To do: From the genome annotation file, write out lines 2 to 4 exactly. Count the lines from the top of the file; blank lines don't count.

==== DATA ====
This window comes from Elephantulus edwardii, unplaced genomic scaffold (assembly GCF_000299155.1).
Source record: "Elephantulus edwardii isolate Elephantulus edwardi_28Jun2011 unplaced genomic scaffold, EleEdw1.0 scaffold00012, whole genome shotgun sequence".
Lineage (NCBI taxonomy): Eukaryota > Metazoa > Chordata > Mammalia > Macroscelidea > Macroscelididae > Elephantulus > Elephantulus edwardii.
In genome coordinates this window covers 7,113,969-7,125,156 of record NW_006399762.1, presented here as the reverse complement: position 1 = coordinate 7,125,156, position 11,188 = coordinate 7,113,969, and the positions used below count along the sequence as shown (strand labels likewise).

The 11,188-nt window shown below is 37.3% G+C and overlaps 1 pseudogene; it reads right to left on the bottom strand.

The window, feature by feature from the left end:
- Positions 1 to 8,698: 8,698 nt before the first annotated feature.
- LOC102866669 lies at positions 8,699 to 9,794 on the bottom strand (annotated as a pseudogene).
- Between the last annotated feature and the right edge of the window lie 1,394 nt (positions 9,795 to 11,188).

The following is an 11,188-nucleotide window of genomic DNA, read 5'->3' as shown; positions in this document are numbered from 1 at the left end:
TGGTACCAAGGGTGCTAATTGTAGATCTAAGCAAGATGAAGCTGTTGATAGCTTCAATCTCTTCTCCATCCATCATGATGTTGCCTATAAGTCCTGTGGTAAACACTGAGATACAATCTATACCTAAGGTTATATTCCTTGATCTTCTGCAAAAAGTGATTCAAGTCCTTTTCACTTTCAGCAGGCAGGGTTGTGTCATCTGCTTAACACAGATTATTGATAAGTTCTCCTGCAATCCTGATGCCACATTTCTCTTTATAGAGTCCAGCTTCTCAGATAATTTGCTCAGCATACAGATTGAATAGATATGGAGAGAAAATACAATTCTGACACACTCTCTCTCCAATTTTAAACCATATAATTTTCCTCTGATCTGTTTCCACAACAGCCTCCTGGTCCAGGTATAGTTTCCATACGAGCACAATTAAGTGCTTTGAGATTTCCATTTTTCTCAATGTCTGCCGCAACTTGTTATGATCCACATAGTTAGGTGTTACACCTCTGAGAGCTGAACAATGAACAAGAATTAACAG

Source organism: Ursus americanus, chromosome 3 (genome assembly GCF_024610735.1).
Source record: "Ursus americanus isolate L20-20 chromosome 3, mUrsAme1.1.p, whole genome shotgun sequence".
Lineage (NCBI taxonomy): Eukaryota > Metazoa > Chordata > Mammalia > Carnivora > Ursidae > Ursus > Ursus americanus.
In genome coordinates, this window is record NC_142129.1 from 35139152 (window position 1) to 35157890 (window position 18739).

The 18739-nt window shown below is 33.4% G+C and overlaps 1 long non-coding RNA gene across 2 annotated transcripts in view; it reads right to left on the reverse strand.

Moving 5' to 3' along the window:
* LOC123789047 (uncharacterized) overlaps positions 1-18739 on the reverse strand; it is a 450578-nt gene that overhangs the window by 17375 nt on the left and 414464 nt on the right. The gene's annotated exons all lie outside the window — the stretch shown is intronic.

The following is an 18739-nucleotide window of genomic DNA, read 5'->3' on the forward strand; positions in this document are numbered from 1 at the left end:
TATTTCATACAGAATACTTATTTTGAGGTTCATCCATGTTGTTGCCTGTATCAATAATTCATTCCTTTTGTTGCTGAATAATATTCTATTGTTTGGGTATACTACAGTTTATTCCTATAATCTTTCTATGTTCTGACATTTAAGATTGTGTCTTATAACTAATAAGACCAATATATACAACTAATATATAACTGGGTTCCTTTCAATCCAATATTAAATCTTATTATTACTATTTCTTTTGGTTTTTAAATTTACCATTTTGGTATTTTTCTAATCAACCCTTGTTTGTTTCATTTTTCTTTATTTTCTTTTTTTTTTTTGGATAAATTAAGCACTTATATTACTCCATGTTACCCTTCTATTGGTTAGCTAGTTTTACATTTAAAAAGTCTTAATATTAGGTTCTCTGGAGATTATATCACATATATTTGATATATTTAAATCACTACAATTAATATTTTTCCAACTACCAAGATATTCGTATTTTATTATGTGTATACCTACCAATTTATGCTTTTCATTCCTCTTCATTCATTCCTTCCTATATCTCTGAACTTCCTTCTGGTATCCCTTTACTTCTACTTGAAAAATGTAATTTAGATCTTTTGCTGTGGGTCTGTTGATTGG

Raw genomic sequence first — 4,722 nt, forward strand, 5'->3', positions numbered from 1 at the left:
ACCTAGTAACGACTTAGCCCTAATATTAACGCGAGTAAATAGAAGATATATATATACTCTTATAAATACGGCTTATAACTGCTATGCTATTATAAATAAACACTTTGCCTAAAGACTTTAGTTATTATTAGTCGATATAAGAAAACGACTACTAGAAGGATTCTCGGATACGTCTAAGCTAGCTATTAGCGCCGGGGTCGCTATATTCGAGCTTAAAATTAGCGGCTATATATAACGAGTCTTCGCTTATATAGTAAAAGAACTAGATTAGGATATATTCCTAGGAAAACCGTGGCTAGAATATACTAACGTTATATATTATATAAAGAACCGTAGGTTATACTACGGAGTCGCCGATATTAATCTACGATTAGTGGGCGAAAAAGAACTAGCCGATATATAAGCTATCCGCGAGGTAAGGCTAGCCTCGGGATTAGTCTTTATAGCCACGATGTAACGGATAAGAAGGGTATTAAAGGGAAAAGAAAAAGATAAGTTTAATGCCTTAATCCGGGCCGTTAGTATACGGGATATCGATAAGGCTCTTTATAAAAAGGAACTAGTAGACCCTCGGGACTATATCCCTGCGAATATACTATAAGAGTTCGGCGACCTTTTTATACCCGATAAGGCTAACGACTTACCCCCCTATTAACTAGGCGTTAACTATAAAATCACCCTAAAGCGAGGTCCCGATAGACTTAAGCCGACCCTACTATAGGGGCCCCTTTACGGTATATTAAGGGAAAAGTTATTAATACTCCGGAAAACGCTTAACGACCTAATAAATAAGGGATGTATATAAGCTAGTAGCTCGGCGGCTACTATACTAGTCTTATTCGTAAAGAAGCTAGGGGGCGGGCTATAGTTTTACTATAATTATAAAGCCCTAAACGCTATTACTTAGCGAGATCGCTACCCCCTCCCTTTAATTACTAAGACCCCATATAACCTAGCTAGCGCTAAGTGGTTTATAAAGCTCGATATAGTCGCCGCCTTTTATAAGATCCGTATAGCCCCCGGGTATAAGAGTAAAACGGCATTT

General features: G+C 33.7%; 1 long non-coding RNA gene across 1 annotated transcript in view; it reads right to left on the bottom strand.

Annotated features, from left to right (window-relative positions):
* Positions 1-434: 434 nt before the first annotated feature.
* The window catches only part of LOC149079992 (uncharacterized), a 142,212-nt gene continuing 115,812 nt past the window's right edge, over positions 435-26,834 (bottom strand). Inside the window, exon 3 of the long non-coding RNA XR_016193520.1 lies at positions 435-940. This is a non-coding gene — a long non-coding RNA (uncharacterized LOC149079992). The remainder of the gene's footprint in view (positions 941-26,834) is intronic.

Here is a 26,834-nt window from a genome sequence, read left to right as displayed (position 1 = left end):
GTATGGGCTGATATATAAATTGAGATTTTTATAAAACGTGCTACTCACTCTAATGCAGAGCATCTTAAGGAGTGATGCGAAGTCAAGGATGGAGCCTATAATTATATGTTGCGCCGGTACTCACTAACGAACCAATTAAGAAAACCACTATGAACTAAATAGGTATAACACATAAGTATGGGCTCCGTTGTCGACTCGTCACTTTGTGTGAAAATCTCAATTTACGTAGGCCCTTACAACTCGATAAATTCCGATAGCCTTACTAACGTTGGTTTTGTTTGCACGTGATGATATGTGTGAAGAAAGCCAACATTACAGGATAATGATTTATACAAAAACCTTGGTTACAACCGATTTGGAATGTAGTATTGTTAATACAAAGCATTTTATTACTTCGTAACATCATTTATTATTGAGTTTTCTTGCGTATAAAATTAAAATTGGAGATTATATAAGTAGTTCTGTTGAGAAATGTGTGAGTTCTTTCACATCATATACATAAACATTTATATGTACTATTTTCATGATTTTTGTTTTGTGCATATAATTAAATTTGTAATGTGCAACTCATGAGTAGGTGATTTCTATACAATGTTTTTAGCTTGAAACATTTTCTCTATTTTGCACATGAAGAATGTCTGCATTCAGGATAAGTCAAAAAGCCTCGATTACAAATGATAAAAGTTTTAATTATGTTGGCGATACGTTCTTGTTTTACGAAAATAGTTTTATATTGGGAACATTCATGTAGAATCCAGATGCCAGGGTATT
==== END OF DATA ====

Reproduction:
Source record: "Elephantulus edwardii isolate Elephantulus edwardi_28Jun2011 unplaced genomic scaffold, EleEdw1.0 scaffold00012, whole genome shotgun sequence".
Lineage (NCBI taxonomy): Eukaryota > Metazoa > Chordata > Mammalia > Macroscelidea > Macroscelididae > Elephantulus > Elephantulus edwardii.
In genome coordinates this window covers 7,113,969-7,125,156 of record NW_006399762.1, presented here as the reverse complement: position 1 = coordinate 7,125,156, position 11,188 = coordinate 7,113,969, and the positions used below count along the sequence as shown (strand labels likewise).